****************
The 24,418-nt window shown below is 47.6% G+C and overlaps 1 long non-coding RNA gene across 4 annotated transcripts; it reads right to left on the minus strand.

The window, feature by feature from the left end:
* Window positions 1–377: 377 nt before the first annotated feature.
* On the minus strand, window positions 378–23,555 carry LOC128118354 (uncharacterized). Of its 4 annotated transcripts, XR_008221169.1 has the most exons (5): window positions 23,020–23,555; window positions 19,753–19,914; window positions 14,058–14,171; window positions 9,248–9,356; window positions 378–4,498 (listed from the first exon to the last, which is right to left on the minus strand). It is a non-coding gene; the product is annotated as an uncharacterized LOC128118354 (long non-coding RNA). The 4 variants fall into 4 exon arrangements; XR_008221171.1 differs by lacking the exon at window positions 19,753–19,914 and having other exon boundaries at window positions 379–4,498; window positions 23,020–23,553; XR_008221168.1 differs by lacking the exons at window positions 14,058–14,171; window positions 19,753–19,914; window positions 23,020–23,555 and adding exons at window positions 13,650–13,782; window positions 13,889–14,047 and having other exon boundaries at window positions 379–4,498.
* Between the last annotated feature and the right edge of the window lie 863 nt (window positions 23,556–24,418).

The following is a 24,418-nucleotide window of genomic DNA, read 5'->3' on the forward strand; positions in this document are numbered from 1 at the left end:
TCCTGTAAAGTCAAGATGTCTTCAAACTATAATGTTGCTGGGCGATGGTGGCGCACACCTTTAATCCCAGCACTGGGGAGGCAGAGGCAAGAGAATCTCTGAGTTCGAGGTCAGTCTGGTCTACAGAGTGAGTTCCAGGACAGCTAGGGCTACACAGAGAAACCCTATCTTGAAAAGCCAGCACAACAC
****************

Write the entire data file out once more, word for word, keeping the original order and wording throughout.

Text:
The 24,418-nt window shown below is 47.6% G+C and overlaps 1 long non-coding RNA gene across 4 annotated transcripts; it reads right to left on the minus strand.

The window, feature by feature from the left end:
* Window positions 1–377: 377 nt before the first annotated feature.
* On the minus strand, window positions 378–23,555 carry LOC128118354 (uncharacterized). Of its 4 annotated transcripts, XR_008221169.1 has the most exons (5): window positions 23,020–23,555; window positions 19,753–19,914; window positions 14,058–14,171; window positions 9,248–9,356; window positions 378–4,498 (listed from the first exon to the last, which is right to left on the minus strand). It is a non-coding gene; the product is annotated as an uncharacterized LOC128118354 (long non-coding RNA). The 4 variants fall into 4 exon arrangements; XR_008221171.1 differs by lacking the exon at window positions 19,753–19,914 and having other exon boundaries at window positions 379–4,498; window positions 23,020–23,553; XR_008221168.1 differs by lacking the exons at window positions 14,058–14,171; window positions 19,753–19,914; window positions 23,020–23,555 and adding exons at window positions 13,650–13,782; window positions 13,889–14,047 and having other exon boundaries at window positions 379–4,498.
* Between the last annotated feature and the right edge of the window lie 863 nt (window positions 23,556–24,418).

The following is a 24,418-nucleotide window of genomic DNA, read 5'->3' on the forward strand; positions in this document are numbered from 1 at the left end:
TCCTGTAAAGTCAAGATGTCTTCAAACTATAATGTTGCTGGGCGATGGTGGCGCACACCTTTAATCCCAGCACTGGGGAGGCAGAGGCAAGAGAATCTCTGAGTTCGAGGTCAGTCTGGTCTACAGAGTGAGTTCCAGGACAGCTAGGGCTACACAGAGAAACCCTATCTTGAAAAGCCAGCACAACAC